The value of parks and public spaces is well established in many of the City’s strategic objectives, policy frameworks and guidelines. The need to expand and improve public spaces is acutely felt in areas of the city experiencing rapid growth, especially where this growth is primarily occurring in the form of high-density residential development such as downtown. Downtown Toronto’s population is projected to double from nearly 238,000 people in 2016 to a potential population of 475,000 by 2041. Public spaces are also central to the experience of employees, students, visitors and investors.
The report and presentation to Executive Committee are available on the City’s website.
“This is an important opportunity for the City of Toronto to keep taking the necessary steps forward to get these major parks built including the Bathurst Quay waterfront park, expanded park space along the Rail Corridor, and a redesign of University Avenue. These projects are all important opportunities to deliver much needed parks and public space in areas where the current ratio of parkland per person is amongst the lowest in the city. They will take time to get done but we have a path forward that will see them done right and in a way that will enhance the liveability of our downtown for all those who live and work there and its vitality for visitors.”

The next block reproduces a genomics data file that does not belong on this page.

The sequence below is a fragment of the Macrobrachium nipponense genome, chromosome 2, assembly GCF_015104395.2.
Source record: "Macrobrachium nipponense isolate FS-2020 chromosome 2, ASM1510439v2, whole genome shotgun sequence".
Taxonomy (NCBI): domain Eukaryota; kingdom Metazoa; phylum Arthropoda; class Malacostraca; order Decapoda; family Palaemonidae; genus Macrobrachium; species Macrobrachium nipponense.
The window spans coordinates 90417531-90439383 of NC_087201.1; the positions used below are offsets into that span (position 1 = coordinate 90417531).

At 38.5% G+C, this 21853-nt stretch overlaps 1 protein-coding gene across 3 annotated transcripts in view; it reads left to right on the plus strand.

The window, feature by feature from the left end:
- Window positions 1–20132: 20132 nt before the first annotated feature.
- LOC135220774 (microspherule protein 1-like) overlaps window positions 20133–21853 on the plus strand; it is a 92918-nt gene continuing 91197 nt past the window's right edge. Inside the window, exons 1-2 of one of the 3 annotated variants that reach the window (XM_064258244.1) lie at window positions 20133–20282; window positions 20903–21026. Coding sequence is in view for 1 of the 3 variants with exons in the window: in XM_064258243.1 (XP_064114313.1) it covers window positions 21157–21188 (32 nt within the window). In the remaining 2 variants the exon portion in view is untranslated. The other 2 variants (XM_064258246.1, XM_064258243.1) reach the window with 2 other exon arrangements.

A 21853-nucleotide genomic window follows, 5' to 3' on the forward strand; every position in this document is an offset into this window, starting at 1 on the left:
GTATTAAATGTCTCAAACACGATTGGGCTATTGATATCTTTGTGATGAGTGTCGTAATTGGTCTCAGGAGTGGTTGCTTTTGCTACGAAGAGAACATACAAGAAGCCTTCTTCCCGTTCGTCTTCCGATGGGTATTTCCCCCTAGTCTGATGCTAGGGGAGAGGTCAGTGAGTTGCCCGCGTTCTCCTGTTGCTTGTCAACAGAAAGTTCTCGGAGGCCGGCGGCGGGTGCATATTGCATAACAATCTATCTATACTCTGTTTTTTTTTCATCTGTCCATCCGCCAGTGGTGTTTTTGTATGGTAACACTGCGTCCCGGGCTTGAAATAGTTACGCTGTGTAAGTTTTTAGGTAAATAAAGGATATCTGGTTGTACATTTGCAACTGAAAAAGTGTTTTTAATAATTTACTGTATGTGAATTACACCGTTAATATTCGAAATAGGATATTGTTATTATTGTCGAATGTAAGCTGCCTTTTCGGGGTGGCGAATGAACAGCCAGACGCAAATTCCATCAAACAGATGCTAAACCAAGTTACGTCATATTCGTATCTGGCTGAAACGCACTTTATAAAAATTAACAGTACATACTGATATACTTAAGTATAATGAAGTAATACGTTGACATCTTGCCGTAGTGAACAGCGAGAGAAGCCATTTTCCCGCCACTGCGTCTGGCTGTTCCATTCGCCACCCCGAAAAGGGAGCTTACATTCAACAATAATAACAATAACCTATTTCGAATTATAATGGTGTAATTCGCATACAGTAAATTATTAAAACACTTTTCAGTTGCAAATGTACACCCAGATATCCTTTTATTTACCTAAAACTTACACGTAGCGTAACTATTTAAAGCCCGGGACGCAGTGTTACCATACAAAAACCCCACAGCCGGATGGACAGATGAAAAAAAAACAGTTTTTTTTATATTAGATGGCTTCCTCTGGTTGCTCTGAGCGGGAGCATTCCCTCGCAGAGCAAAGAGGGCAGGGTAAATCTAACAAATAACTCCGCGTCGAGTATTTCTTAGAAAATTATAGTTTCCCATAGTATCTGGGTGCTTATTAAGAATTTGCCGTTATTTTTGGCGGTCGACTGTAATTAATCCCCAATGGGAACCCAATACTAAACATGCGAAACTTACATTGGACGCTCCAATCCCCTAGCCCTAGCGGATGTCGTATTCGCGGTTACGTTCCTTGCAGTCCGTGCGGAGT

– Mayor John Tory
“These park projects build upon the substantial efforts the City has already undertaken and continues to envision to create downtown public spaces for all Toronto residents and visitors to experience and enjoy.”
– Councillor Jennifer McKelvie (Scarborough-Rouge Park), Chair of the Infrastructure and Environment Committee
“Increasing access to parks and public spaces as our downtown communities grow is more important than ever. By taking advantage of existing City assets, including City-owned property, and co-operative partnerships, we can address the need for more public spaces downtown by building new parkland that everyone can access and enjoy. This is how we support a vibrant and liveable downtown for residents, visitors, and our commercial and cultural sectors.”
– Councillor Joe Mihevc (Spadina-Fort York)